LSCO expansion, Phase II, begins
By Dawn Burleigh
Teller lanes started falling on Tuesday as Lamar State College moves forward with Phase II of expanding the campus.
President Dr. Thomas Johnson, in his gator green bowtie, drove a bulldozer to begin demolition of the former Capital One Bank building.
“This is all part of our 10-year master plan,” Johnson told the crowd gathered to watch the process. “And this is a ray of sunshine in a very dark year.”
The master plan, which will be presented to the Texas State University System Board of Regents later this month, includes a new Academic Center and plaza connecting the current campus to the block of Green Avenue between 4th and 5th Streets where the former bank building sits.
The glass building sits on 1.6 acres at the corner of 5th Street and Green Avenue and has been vacant for many years. It will play a central role in the college’s new 10-year master plan to construct a state-of-the-art Academic Center.
“We are growing at Lamar State College Orange and everyone is excited about this. We’ve had an increase in enrollment and we want to provide a state-of-the-art school for our students to learn in. Our students deserve a wonderful environment for their education and we are moving one step closer to our vision for that,” Johnson said.
LSCO purchased the building in September of last year with appropriated funds at a fraction of the appraised value thanks to a generous gift from Capital One.
The bank was a 14,661-square-foot building and the college plans to a construct a new 55,000 square foot academics building with a plaza. The plaza would span across the current roadway and allow for safer crossing for the students.
“That was fun,” Johnson said after he stepped out of the bulldozer.
He showed those present for the moment designs for the pathway which will also cross part of 4th Street.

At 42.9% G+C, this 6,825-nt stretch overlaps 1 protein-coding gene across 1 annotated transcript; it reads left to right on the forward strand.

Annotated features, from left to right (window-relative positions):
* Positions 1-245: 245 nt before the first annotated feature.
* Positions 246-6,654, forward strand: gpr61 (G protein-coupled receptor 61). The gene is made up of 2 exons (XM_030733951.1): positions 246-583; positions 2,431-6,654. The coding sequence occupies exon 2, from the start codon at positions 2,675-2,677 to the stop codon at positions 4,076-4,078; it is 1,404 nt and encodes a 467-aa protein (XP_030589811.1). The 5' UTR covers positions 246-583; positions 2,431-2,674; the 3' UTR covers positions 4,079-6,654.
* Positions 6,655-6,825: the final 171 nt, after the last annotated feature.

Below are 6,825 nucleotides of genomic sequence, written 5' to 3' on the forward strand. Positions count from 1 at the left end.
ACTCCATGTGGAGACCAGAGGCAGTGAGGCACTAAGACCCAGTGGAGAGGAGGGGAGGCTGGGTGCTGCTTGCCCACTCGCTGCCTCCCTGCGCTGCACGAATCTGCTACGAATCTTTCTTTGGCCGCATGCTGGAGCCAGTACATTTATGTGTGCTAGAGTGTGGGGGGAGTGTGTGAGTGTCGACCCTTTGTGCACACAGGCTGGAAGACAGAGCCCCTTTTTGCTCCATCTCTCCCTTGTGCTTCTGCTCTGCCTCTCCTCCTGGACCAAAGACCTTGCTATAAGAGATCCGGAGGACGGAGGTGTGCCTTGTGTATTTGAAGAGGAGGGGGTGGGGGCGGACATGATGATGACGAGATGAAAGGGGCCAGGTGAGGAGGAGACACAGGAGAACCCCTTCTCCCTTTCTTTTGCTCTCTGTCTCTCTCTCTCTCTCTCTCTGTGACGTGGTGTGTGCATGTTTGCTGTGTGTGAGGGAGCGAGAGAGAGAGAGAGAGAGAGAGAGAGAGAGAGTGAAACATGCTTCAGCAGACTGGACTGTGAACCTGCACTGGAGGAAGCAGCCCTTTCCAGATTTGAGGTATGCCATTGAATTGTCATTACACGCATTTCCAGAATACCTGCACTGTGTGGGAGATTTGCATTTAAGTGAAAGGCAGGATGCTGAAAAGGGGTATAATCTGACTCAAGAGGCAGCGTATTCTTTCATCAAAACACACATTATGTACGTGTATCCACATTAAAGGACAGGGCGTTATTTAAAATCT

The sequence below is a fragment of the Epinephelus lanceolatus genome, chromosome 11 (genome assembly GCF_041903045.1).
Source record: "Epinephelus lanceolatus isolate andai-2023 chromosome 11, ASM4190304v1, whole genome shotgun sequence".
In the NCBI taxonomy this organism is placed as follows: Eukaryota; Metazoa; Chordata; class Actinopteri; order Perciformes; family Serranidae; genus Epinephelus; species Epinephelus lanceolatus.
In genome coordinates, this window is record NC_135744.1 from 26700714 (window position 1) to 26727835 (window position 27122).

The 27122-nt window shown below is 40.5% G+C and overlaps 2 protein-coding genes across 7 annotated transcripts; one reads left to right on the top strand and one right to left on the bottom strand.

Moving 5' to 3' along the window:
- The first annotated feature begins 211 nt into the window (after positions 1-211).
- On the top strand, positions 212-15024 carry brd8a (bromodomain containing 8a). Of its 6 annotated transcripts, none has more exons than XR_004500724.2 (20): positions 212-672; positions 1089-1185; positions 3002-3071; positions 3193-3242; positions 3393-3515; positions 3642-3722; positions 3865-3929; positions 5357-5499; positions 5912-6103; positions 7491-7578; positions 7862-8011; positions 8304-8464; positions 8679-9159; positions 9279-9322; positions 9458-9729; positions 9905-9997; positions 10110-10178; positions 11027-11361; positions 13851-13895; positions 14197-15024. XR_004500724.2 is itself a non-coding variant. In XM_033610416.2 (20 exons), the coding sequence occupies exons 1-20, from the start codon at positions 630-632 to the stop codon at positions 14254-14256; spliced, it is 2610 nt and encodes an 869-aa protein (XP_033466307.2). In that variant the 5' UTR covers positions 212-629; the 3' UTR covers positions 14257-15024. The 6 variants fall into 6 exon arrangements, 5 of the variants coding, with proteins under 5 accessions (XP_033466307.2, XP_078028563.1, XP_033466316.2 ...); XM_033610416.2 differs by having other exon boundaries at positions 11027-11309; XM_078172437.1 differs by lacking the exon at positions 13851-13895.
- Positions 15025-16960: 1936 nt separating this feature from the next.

“I love the green space,” Johnson added. “It will be functional as well as beautiful.”
Orange Attorney Jack Smith was on hand for the moment.
“Jack Smith helped with making the building go away and had a vision of the future,” Johnson said.
“I am glad we are getting rid of the eyesore,” Smith added.
Johnson will go before the Legislation to request a bond for the building.
“The original academic center was built in 1908 and was three warehouses put together,” Johnson said.
Someone in the crowd said it was also Sabine Supply at one time and he had gotten his baseball glove there.
The building also has been a movie theater and a bowling alley before Lamar State College Orange purchased it.
“Once completed, students can walk from here to First Street without crossing a street, making it safer for them,” Johnson said.
Although Dr. Johnson had never driven construction equipment before this morning, he learned quickly the required steps under the supervision of H.B. Neild & Sons Construction and Project Management employees.
The LaBiche Architecture Group is heading up LSCO’s expansion project and the City of Orange allowed the college to annex a portion of 4th Street for the project. Johnson said he hopes the citizens of Orange come enjoy the campus when the project is complete.
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